This guest post by Sami Benchekroun and Michelle Kuepper of Morressier highlights some of the tools available for digitizing conferences and disseminate important early stage research information.
Susan Chavez and Chloe Fells detail the career advice learned from a recent SSP event.
I asked twelve publisher/customer pairs how they will measure the success of their transformative deals five years from now. The responses were very interesting.
As the success of Subscribe to Open grows, what are the benefits and limitations of the model?
On February 26th, Phill Jones gate-crashed the 2nd STM association research data workshop. Here’s what he learned about the progress being made and that challenges ahead in making data sharable, open, and maybe even FAIR.
From Siri to autonomous vehicles, the magic of tech innovations are wrought by human ingenuity — and setting boundaries around these technologies is a social enterprise, with inherently cultural implications.
One way or another, the #scholcomm community is going to choose either a diversity of publishing models or a monoculture, because it can’t have both. How will this choice be made, and by whom?
The major US library consortium OhioLINK has created a vision for the systems that libraries use for acquiring content from publishers, managing collections, and enabling discovery. An interview about this vision with executive director Gwen Evans,
This month we asked the Chefs: As times change, how have you evolved your core skills to continue to add value to your work and fulfillment to your career?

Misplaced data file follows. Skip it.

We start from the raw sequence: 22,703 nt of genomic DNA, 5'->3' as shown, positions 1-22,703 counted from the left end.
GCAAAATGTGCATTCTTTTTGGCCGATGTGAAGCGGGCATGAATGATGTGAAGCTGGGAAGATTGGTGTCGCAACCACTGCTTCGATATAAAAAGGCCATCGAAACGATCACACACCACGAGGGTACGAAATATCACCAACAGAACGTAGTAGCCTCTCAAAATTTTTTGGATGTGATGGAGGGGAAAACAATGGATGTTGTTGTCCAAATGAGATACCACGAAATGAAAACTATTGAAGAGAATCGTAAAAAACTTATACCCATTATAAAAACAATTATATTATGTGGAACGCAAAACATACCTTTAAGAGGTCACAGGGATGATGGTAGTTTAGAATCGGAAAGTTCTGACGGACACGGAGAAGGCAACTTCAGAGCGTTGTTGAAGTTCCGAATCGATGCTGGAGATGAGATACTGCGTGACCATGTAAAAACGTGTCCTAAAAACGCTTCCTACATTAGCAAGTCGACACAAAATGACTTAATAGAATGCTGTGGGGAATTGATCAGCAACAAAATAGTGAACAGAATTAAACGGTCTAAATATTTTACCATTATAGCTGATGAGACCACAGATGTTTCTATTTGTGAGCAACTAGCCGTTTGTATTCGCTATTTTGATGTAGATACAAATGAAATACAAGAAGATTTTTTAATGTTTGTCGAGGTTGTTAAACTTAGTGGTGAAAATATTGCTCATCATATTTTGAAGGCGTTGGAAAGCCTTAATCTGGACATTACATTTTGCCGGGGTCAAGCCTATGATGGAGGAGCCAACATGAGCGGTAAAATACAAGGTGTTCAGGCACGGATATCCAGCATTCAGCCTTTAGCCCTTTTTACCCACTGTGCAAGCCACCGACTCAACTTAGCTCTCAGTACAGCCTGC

Todd Carpenter reports on a forum hosted by WIPO and the Copyright Office that focused on whether copyright can apply to the works created by artificial intelligence systems.
A conversation with Scott Delman of ACM about the publisher’s recently-announced deal with four major US research universities.
Here are some takeaways from last week’s Academic Publishing in Europe meeting, from Chefs who were there (either physically or virtually).
Flashy new technologies come and go, but getting back to basics is a reminder that the “killer app” is high-quality content, composed in accordance with established standards for discoverability and accessibility.
Indexing and metadata sharing are the lifeblood of scholarly journals. Even with services and infrastructure available to all journals, the effort needed to participate is not small. Journals that are self-published and on their own platforms need significant resources to implement metadata sharing and depositing. This guest post serves as a case study and provides suggestions for how to make it easier.
The last five years have seen a new wave of scholarly communications meetings and events. Read this roundup of some key ones and why they’re proving successful – by Alice Meadows.